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Power series Representation

  1. Apr 29, 2016 #1
    1. The problem statement, all variables and given/known data
    http://imgur.com/12LbqWL

    Part b

    2. Relevant equations


    3. The attempt at a solution
    Since it says the first four terms, not nonzero, the first four terms would be 0-(1/3-0)+2/9(x-2)-1/9(x-2)^2
    I'm confused when it says I need to find these for x=2... Do I just plug in x=2 now and those four terms are them? Those won't be terms they'll be numbers. I'm assuming that the series is already centered at x=2 as that's why is says (x-2)^n so if that's the case, finding f'(2) would be to use the equation for geometric series so A/(1-R) but the first term is 0. Did they mean to say the first four nonzero terms? If someone can confirm this that'd be great.
     
  2. jcsd
  3. Apr 29, 2016 #2
    They want you do write out the derivative ##f'(x)## in the same way as the series you got in the problem, the first four terms and then the general term. After that you should plug in x=2.
     
  4. Apr 29, 2016 #3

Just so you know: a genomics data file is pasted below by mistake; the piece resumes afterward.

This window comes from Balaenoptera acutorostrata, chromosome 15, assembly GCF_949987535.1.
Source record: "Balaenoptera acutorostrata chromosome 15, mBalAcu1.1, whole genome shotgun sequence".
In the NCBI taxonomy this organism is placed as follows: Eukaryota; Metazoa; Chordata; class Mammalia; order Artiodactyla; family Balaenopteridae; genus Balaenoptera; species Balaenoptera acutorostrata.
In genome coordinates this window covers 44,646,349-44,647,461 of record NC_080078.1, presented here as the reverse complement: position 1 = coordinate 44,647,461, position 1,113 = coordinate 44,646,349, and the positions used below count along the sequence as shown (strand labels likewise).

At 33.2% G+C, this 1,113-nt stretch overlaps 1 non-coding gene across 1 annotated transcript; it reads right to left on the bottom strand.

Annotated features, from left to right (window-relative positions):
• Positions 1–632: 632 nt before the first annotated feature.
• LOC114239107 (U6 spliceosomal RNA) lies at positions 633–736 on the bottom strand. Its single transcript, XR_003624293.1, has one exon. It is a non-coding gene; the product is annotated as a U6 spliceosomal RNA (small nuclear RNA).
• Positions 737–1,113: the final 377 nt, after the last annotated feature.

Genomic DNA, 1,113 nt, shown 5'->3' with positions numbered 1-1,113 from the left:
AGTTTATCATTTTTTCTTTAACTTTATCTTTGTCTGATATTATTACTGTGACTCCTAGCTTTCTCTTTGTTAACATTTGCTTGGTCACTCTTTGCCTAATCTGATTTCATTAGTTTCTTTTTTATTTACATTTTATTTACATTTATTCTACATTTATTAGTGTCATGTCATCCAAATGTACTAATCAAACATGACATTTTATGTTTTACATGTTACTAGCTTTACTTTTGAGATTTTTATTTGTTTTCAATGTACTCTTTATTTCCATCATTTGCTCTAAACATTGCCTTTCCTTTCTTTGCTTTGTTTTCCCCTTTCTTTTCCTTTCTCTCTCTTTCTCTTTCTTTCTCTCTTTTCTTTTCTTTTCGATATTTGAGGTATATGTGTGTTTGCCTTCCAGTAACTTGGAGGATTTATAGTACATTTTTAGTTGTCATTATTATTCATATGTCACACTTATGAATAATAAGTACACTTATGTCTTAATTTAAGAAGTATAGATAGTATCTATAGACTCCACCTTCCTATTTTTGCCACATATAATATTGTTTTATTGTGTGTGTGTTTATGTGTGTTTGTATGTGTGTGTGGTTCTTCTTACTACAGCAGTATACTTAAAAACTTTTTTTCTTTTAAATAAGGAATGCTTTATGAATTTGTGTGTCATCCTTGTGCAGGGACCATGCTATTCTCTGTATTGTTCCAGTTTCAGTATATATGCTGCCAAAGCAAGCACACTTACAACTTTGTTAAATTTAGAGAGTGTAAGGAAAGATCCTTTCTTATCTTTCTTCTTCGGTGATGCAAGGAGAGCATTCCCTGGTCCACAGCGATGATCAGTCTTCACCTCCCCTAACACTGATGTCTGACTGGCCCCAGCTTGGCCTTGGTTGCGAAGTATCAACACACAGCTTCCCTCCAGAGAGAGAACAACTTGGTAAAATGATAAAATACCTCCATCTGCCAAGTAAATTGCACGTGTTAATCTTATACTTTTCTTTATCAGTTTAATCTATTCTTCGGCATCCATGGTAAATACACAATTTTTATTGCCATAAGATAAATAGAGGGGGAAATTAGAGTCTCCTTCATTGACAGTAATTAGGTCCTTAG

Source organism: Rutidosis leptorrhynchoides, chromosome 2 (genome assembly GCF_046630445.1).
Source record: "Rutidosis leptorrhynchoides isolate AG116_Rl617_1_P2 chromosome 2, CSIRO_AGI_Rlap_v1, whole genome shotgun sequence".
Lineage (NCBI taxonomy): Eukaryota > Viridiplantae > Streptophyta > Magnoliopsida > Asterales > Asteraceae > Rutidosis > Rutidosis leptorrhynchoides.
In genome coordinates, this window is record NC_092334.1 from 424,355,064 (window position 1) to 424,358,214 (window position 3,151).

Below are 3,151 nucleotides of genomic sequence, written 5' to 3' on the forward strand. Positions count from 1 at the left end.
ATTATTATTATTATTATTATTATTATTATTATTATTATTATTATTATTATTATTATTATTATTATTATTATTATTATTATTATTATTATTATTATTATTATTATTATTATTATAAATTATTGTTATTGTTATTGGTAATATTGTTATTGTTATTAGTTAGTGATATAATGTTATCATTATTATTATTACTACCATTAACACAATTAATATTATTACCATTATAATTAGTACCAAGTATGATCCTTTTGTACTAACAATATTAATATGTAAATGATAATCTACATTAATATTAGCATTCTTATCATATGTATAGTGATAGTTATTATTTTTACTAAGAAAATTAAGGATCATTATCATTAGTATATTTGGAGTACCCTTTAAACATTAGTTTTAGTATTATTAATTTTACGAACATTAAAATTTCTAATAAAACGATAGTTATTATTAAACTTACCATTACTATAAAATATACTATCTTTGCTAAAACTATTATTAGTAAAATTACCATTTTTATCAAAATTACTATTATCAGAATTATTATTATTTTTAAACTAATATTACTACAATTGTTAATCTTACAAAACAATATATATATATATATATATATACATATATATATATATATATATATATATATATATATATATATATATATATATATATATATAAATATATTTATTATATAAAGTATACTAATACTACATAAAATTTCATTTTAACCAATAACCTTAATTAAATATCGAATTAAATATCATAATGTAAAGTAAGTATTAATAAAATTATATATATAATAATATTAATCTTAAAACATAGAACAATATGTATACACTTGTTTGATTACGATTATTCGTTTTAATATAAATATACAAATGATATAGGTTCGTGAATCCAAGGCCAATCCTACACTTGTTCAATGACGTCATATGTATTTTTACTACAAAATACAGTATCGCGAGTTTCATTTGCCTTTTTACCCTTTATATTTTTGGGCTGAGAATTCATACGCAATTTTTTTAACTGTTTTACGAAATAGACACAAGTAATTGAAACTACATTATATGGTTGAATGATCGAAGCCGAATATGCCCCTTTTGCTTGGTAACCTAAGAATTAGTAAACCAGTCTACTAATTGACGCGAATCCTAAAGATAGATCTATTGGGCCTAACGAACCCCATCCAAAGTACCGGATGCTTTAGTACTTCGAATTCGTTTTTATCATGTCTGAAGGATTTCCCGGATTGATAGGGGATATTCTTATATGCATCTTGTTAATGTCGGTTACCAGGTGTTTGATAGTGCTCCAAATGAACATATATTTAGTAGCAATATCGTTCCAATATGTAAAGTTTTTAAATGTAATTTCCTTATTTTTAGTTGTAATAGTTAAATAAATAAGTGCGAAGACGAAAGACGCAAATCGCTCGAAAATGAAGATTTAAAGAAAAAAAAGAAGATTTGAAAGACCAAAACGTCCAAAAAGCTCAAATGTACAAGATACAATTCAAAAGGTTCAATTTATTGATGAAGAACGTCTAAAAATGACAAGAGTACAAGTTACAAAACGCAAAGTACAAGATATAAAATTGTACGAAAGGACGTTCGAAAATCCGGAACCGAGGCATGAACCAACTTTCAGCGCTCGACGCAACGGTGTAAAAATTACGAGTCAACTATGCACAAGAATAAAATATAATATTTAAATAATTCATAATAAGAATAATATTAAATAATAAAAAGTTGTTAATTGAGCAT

First four nonzero terms?
     
  5. Apr 29, 2016 #4
    That is what I would do.
     
  6. Apr 29, 2016 #5
    So is the power series already centered about x=2 when I take the derivative??
     
  7. Apr 29, 2016 #6
    Well, ##f(x)## is defined by the power series, which is expanded around ##x=2##. So taking the derivative of the power series would be to take the derivate of ##f(x)## and its derivative would indeed be a new power series that is indeed expanded around ##x=2## and have the same radius of convergence as ##f(x)## itself.

    EDIT: If you look at what you write in your attempted solution I think you can see that the derivative takes to form of a power series.
     
  8. Apr 29, 2016 #7
    Right but I guess my question is why is it automatically centered around x=2.
     
  9. Apr 29, 2016 #8
    Because it follows from the definition of a power series, i'll show you a general case with a power series expanded around some point ##x=c## and its derivate

    ##
    f(x)= \sum_{n=0}^{\infty} a_n(x-c)^n
    ##

    let us now take the derivate of this, its a sum so the derivate of the whole thing is just the sum of the derivates of each term. We have that

    ##
    f'(x) = \sum_{n=1}^{\infty} na_n(x-c)^{n-1}
    ##

    We can now see that ##f(x)## and ##f'(x)## is indeed power series and they are both expanded around ##x=c##. I don't think that it could get any clearer than this.
     
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